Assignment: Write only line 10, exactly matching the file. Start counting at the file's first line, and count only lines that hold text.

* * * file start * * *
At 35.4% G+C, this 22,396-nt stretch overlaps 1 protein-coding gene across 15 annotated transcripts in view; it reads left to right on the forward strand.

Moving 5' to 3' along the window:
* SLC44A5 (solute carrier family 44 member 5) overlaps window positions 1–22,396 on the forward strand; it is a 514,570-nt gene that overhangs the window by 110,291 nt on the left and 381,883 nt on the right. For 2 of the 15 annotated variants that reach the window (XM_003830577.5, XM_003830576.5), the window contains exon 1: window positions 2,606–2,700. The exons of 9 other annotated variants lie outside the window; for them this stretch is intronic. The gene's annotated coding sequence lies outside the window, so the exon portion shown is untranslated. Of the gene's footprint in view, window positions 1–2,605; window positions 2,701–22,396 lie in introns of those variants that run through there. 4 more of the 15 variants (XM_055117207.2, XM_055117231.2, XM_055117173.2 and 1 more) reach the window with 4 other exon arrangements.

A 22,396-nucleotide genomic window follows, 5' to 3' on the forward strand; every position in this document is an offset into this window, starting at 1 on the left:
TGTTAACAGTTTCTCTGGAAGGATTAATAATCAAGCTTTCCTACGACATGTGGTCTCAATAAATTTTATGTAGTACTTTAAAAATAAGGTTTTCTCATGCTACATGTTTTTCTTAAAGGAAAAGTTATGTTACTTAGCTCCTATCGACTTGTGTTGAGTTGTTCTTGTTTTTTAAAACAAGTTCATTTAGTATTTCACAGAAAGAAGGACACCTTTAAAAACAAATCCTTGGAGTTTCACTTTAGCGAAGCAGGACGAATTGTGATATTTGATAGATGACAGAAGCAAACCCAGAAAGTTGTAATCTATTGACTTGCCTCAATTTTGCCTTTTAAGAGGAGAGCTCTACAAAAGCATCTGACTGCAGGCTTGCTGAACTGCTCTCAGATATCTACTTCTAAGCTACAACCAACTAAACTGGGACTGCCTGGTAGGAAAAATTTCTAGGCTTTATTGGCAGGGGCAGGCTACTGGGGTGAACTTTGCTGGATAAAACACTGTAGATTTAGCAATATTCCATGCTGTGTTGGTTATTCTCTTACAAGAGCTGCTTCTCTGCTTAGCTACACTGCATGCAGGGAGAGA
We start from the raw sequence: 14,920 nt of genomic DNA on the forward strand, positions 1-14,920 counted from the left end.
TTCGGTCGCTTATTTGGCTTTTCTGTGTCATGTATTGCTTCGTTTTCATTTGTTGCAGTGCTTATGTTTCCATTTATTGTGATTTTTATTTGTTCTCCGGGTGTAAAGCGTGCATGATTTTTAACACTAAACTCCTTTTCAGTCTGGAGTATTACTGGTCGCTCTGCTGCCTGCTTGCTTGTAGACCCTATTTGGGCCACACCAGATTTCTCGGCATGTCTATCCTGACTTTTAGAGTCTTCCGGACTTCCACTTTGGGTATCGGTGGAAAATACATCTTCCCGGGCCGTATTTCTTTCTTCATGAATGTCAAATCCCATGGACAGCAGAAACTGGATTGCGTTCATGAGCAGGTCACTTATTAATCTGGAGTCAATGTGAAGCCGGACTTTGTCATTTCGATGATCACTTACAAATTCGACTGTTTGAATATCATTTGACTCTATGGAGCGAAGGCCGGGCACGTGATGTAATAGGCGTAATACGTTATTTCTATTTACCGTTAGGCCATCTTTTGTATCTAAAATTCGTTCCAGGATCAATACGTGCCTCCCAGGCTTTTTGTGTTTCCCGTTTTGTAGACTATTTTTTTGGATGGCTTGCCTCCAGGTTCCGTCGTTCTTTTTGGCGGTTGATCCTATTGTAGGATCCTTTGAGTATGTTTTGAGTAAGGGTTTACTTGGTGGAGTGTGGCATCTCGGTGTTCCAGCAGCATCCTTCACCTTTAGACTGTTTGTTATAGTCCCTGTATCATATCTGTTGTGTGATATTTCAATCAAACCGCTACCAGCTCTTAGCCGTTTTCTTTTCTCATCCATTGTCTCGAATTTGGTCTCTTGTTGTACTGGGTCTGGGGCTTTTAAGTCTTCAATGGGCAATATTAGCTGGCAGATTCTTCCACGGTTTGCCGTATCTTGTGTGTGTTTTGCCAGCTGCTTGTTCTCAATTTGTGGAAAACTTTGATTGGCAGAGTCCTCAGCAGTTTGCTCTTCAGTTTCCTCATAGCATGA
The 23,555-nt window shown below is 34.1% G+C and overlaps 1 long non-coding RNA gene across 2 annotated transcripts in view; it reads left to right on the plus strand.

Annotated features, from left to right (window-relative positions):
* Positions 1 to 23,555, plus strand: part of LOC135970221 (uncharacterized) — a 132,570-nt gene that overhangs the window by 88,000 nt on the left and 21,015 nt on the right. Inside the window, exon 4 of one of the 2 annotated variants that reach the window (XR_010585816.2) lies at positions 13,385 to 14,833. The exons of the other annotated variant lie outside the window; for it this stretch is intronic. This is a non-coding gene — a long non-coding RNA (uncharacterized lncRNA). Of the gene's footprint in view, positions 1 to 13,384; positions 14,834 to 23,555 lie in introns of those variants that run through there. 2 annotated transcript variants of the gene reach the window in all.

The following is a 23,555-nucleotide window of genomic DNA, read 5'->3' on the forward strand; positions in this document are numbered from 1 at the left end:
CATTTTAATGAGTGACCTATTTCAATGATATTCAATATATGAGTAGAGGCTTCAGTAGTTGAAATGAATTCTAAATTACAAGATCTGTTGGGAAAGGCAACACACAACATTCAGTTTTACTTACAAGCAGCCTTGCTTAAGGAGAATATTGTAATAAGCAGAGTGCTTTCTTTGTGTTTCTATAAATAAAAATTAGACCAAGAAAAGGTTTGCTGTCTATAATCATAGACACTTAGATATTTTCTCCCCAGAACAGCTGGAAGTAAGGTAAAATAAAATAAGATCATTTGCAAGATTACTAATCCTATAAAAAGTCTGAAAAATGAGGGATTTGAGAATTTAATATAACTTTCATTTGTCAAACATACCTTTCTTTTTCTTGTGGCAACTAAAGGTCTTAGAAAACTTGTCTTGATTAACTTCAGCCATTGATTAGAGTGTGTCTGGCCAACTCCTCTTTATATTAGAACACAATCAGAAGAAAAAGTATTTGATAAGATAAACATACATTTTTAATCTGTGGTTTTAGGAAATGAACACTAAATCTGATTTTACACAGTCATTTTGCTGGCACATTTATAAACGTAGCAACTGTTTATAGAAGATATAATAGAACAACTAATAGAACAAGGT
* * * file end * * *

* Positions 1 to 23,555, plus strand: part of LOC135970221 (uncharacterized) — a 132,570-nt gene that overhangs the window by 88,000 nt on the left and 21,015 nt on the right. Inside the window, exon 4 of one of the 2 annotated variants that reach the window (XR_010585816.2) lies at positions 13,385 to 14,833. The exons of the other annotated variant lie outside the window; for it this stretch is intronic. This is a non-coding gene — a long non-coding RNA (uncharacterized lncRNA). Of the gene's footprint in view, positions 1 to 13,384; positions 14,834 to 23,555 lie in introns of those variants that run through there. 2 annotated transcript variants of the gene reach the window in all.